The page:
Meanwhile, Dr Middleton continued her historical research on missionaries and Maori in the Bay of Islands. The first of her two Otago University Press books on this subject has just been published. Kerikeri Mission and Kororipo Pa: An Entwined History looks at the early engagement between Māori and Pakeha in the context of the establishment of the Church Missionary Society mission at Kerikeri in 1819.

Dr Middleton says: “This unique and pivotal location provides tangible evidence of the entwined history of Māori and Pakeha, the relationship that founded modern New Zealand. The site could be seen as a microcosm for the kind of developments that took place between iwi and missions in other parts of the country,” says Dr Middleton.

Her book was launched following a public lecture by Associate Professor Smith at Kingston House in Kerikeri on 9 February.

2014 is the bicentennial of missions arriving in New Zealand: with the focus of celebrations centred on the Bay of Islands.


© Scoop Media

Culture Headlines | Health Headlines | Education Headlines


Scoop Review Of Books: Worldly And Unworldly

"Being Magdalene" by Fleur Beale The situations shown in this youth novel are shocking, scary, and very moving as we experience Magdalene’s struggle to be a perfect girl as defined by the cruel and unreasonable leader of “The Children of the Faith”, as she moves reluctantly into young womanhood. More>>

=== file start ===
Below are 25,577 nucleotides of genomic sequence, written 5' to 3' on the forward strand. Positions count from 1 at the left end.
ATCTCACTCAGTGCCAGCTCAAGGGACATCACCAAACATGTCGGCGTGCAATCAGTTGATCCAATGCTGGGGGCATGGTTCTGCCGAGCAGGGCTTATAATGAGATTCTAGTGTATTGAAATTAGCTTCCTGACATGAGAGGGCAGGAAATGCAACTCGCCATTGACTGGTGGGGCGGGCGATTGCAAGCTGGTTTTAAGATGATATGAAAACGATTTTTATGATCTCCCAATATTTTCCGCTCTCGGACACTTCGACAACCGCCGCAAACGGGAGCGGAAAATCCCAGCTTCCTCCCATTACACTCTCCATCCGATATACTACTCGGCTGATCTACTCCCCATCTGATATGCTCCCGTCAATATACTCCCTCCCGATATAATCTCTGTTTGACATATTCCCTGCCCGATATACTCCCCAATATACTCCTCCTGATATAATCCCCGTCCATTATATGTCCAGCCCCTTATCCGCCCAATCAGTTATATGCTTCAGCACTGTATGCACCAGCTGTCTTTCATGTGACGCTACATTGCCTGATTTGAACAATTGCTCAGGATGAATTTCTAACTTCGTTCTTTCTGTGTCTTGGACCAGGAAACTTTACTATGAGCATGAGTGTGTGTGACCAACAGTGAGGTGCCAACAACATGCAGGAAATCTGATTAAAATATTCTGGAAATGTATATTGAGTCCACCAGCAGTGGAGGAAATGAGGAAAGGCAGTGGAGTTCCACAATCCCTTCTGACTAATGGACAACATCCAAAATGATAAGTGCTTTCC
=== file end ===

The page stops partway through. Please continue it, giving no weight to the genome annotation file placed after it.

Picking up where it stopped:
Whistle Stop: Netball NZ To Implement New INF Rules

Netball New Zealand (NNZ) will implement the new Official Rules of Netball, as set down by the International Netball Federation (INF), from January 1, 2016. Key changes include the elimination of whistle following a goal, amendments to injury time and changes to setting a penalty. More>>


Scoop Review Of Books: Waiata Aroha

Vaughan Rapatahana on Chappy by Patricia Grace: With this eminently readable novel Patricia Grace returns to the full-length fiction stage after a hiatus of ten years. More>>

'Ithaca' At Q Theatre: Introducing NZ's World Class Cirque Troupe

NZ’s very own cirque troupe is set to become a household name with the premier of its adaptation of Homer’s Odyssey having secured a key season in Auckland. More>>

Music Awards: The Tuis Are Broody This Year

Topping off a sensationally eventful year both at home and internationally, Nelson born brother-sister duo Broods has taken home four Tuis from this year’s 50th annual Vodafone New Zealand Music Awards. More>>


Sport: Richie McCaw Retires From Rugby

Richie McCaw has today confirmed he is hanging up his boots and retiring from professional rugby. The 34-year-old All Blacks captain and most capped All Black of all time has drawn the curtain on his stunning international career which started in Dublin 14 years ago, almost to the day, and ended in London last month when he hoisted the Webb Ellis Cup aloft for the second time. More>>


John McBeth: On Jonah Lomu

For many New Zealanders, the enormity of Jonah Lomu's reputation will have come as a surprise... His deeds were watched and enthused over by movie stars and musicians, politicians and superstars from other codes. He reached into the lives and homes of millions and mixed with famous people most New Zealanders would only have read about. More>>


Get More From Scoop



Search Scoop  
Powered by Vodafone
NZ independent news